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moonlightreader

Moonlight Reader

Lawyer, mother, avid reader. Game host extraordinaire! Partner in crime to Obsidian Black Plague! My bookish weaknesses include classics, fantasy, YA, and agreeing to read more books than is even remotely possible.

Currently reading

The Invention of Nature: Alexander von Humboldt's New World
Andrea Wulf
Progress: 40/496 pages

The ABC Murders by Agatha Christie

The A.B.C. Murders (Hercule Poirot, #13) - Agatha Christie

One of the most enjoyable Poirot's I've read so far.

 

The basic plot surrounds some letters sent to Hercule Poirot by the ABC killer, warning him a head of time that the murders will occur and inviting him into a cat-and-mouse game. 

 

You would think that, by now, killers would stop trying to mess with Monsieur Poirot, since not a one of them has managed to get the better of him yet. But the deviousness of Christie's villains is only surpassed by their arrogance. They all think themselves smarter than anyone.

 

This one is primarily narrated by Colonel Hastings in the first person narrative voice. However, there are brief sections of the book that are narrative in the third person, which are intended to be read as having been reconstructed by Hastings after the case is solved. This is an unusual narrative POV, and helps Christie tremendously with her intentional redirection of the reader.

 

I will say that I did sort of figure this one out - it shares some plot elements with Three Act Tragedy, which I read less than a month ago. If more time had passed between that one and this one, I might not have worked out the solution before Poirot revealed it.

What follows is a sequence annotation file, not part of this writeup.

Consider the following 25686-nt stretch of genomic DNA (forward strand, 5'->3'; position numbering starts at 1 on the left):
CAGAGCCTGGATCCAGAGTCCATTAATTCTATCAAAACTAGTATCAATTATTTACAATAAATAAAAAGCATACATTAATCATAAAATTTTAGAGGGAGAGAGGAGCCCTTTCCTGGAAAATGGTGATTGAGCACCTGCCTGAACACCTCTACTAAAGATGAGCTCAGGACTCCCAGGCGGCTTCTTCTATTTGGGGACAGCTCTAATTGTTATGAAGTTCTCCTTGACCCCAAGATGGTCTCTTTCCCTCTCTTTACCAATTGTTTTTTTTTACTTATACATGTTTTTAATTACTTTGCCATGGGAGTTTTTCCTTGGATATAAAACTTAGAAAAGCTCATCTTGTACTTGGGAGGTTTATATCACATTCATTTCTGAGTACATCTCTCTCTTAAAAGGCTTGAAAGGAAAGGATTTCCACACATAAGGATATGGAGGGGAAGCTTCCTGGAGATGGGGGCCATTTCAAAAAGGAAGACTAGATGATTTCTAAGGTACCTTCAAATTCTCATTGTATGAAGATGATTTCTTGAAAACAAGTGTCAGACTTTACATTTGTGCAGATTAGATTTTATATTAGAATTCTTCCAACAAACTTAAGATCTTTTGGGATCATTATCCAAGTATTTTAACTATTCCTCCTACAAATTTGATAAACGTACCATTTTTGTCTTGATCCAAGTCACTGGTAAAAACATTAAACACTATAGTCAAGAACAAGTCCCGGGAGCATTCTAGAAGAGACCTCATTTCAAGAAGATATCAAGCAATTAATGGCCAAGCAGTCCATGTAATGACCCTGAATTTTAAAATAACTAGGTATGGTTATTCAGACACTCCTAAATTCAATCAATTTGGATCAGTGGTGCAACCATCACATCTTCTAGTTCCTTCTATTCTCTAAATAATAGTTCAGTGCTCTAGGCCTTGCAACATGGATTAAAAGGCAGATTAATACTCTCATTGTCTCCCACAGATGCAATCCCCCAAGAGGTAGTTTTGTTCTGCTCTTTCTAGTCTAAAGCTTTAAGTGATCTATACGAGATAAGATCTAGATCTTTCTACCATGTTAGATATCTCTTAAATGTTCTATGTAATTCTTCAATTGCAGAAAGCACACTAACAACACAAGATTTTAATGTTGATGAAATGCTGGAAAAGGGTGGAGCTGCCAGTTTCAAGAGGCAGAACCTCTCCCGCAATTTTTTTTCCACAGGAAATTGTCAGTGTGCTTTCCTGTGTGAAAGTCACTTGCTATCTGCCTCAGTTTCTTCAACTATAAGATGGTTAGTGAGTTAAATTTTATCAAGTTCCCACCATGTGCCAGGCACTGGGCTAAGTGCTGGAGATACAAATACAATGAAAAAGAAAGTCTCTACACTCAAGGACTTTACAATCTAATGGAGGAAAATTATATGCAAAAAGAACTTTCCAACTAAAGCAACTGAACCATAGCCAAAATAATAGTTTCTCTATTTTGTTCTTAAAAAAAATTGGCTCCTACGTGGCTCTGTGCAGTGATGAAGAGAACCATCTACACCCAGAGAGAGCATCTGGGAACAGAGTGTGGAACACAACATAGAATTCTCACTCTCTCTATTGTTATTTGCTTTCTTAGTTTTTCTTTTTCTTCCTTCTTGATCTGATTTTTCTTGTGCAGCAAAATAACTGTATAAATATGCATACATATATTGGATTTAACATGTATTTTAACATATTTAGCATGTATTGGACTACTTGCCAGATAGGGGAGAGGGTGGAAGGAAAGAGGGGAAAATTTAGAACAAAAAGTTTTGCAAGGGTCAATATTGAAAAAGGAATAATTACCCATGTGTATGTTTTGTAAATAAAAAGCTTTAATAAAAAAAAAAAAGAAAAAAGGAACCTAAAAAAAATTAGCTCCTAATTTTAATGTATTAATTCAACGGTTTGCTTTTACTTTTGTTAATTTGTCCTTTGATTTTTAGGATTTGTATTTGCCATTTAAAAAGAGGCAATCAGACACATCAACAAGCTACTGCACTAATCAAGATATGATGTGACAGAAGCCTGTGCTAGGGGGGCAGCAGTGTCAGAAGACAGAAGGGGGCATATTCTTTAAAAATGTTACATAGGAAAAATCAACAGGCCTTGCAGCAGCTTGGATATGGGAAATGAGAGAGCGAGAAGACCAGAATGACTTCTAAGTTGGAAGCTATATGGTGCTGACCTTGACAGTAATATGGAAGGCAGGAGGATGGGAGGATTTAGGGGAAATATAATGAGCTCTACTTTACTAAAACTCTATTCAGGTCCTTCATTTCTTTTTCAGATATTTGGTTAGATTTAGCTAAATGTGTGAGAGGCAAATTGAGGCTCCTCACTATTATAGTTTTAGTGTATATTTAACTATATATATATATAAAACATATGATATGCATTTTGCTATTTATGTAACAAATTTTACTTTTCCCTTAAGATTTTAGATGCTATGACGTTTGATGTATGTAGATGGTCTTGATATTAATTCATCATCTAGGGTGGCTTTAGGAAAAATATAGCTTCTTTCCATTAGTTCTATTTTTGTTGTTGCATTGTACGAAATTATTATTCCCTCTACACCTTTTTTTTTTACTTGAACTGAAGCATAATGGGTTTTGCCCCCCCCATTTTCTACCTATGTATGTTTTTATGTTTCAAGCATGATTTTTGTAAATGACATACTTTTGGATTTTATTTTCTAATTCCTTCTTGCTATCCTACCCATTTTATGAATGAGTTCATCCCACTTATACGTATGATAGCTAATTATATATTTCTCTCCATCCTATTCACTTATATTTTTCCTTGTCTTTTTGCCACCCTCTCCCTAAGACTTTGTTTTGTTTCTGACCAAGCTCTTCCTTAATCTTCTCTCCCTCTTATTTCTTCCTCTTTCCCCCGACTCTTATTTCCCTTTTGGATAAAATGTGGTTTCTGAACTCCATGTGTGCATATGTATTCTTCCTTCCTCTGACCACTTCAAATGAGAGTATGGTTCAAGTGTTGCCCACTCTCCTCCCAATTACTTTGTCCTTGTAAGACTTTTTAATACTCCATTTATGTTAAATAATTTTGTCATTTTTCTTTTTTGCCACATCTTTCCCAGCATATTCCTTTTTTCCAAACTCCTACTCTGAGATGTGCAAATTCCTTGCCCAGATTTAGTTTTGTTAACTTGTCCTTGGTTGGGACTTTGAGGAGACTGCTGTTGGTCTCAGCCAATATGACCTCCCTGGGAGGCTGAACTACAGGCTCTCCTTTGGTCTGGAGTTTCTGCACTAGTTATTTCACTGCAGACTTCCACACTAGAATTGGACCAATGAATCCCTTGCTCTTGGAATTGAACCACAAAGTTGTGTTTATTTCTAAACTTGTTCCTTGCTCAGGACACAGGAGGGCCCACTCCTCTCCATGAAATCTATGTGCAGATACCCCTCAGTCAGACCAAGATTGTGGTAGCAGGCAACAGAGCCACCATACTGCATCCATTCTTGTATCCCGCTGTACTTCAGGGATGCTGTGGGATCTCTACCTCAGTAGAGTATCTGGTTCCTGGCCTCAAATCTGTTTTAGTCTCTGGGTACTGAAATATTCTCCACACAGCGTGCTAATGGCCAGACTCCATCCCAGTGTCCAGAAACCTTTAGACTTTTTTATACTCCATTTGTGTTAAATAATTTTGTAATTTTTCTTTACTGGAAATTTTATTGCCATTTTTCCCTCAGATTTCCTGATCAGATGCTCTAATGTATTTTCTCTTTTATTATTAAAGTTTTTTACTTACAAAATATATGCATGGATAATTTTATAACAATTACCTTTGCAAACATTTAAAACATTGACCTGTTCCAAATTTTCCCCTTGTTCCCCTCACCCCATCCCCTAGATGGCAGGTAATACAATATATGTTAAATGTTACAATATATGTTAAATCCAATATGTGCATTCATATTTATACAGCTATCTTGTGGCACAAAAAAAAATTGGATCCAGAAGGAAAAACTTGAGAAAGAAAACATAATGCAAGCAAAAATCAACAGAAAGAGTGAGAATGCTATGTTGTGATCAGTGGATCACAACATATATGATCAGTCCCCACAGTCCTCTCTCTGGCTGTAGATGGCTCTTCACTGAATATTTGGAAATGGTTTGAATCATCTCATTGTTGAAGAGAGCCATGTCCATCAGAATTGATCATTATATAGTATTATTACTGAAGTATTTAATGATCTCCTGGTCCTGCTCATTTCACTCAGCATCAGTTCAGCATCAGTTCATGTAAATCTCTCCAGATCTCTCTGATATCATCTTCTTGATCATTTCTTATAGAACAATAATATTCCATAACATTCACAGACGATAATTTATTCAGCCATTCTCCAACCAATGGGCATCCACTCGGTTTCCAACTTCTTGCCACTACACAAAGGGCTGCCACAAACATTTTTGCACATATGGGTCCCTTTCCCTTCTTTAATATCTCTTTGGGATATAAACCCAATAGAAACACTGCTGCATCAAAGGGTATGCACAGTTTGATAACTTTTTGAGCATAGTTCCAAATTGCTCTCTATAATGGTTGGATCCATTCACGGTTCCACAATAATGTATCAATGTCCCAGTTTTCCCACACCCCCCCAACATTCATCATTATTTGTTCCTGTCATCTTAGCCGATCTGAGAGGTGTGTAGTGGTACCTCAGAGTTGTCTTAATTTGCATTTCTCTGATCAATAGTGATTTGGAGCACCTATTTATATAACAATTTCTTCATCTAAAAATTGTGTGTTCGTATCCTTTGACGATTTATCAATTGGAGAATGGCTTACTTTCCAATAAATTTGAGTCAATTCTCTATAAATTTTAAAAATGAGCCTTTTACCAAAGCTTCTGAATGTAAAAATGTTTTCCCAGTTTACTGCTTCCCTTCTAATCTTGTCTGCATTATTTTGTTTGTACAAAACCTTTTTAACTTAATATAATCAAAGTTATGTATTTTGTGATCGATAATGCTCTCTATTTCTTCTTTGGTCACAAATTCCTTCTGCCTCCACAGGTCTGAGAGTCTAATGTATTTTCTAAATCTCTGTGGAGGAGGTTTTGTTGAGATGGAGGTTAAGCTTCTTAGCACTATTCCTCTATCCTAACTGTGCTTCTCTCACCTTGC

One of the things that I am really loving about reading and rereading these books in order is identifying Poirot's offhand references to other cases, which I would not catch but for the fact that I've read the preceding mysteries. Typically, Christie confines these allusions to books she has already written - in this one, Poirot mentions his conception of "the perfect murder" occurring during a bridge game, which is a clear anticipation of Cards on the Table, a book which was published later in 1936, clue-ing the reading in to the fact that she has already plotted ahead of even finishing this book. She makes references to events from Roger Ackroyd, as well as The Mysterious Affair at Styles (the first Poirot novel) and Three Act Tragedy which had just been published the year before.

 

Really, this book is one of Christie's most enjoyable and most baffling. Well done.